Somebody’s five minutes late? Somebody left something too long in the office fridge? Somebody’s wearing a shirt with a LOLcat on it? Somebody thinks the company picnic is bullshit? Okay, but can they meet their deadlines? You prize the work and the dynamic over the details. Of course, to run a place like this and still get your work done you have to be an intelligent and engaged manager, know your people well and be able to make allowances for them when circumstances demand (and kick their asses when they start taking advantage).
    You can’t just check off little chits on a chart about how many appliances they plug into their outlets.

  2. If she’s giving them $165 for a mini fridge and coffeepot for nine months, she’s getting ripped off big time. For a full-sized fridge plus lights, TV, DVD player, computer, coffeepot, and electric stove/oven (plus various and sundry other items), I pay about $30.00 a month when usage is heavy.

  3. These figures were based on the estimates of the energy efficiency expert that the district hired. (It is unknown what the district shelled out for the efficiency expert.)
    Probably way more than the $30,000.

  4. Contact Athenae to give you my email address, I will cut a check and send it to your mother.
    I have mental problems so, please, remind me of the amount.

  5. Always looking down for savings vs. looking up.
    How about negotiating up stream for savings?
    “Dear Electric company. We are using a lot of your electricity, we would like a volume discount. Thank you.
    The massive school district.”
    “Dear GE. We are using a lot of light bulbs, we will be replacing them all soon. Please provide us with light bulbs that require less money to use and are cheaper. Then you will get our multi-million dollar light bulb contract.’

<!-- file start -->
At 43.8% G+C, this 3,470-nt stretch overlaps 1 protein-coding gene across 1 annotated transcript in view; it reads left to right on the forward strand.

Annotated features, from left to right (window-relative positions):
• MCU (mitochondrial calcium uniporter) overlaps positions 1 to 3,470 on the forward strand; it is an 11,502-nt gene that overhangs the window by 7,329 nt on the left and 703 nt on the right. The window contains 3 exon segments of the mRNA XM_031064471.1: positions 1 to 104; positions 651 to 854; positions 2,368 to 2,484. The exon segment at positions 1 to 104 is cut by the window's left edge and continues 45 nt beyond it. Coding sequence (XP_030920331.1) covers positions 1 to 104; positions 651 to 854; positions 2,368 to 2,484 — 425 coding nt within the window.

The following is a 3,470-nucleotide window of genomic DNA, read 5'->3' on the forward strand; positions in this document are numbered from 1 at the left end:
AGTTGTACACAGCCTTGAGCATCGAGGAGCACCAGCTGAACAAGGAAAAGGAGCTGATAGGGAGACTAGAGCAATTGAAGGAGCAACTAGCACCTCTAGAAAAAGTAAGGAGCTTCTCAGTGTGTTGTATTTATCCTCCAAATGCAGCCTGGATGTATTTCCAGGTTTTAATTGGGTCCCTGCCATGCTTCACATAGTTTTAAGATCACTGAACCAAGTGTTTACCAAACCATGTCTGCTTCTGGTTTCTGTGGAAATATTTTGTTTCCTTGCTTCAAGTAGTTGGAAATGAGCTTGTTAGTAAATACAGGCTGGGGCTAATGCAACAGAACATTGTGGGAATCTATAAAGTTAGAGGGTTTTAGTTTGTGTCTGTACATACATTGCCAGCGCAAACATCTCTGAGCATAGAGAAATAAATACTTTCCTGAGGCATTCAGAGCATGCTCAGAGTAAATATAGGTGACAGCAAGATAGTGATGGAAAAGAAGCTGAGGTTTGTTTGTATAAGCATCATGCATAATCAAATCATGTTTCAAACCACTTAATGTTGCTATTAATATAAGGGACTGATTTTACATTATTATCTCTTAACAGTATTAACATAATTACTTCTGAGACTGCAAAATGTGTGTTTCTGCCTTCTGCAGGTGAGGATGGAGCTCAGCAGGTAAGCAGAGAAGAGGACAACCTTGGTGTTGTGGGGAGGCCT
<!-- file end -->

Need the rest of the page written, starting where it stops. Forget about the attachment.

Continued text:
The massive school district.”
    (BTW, this is what Walmart did with GE.)
    “Dear Regents. An energy expert told us that we could save $30,000 dollars a year if we remove our few creature comforts. We took a vote and we would rather you that the $30,000 come out of your salary and expenses budget. If you have a problem with that please quit. We can use the savings from your salary to pay for the electricity. Thank you.
    The people who teach your precious children.”
    “Dear Enron Executives who set up the Deregulation scams but got out before the company was busted.
    Your “deregulation” deals cost the state of California millions of dollars. We never got it back. You got a big chunk of that money.
    Please send us $30,000 a year for the rest of your life.
    Thank you.
    Each Californian who was screwed and now has a nickel and diming school district trying to take away our electricity supplied fridges.”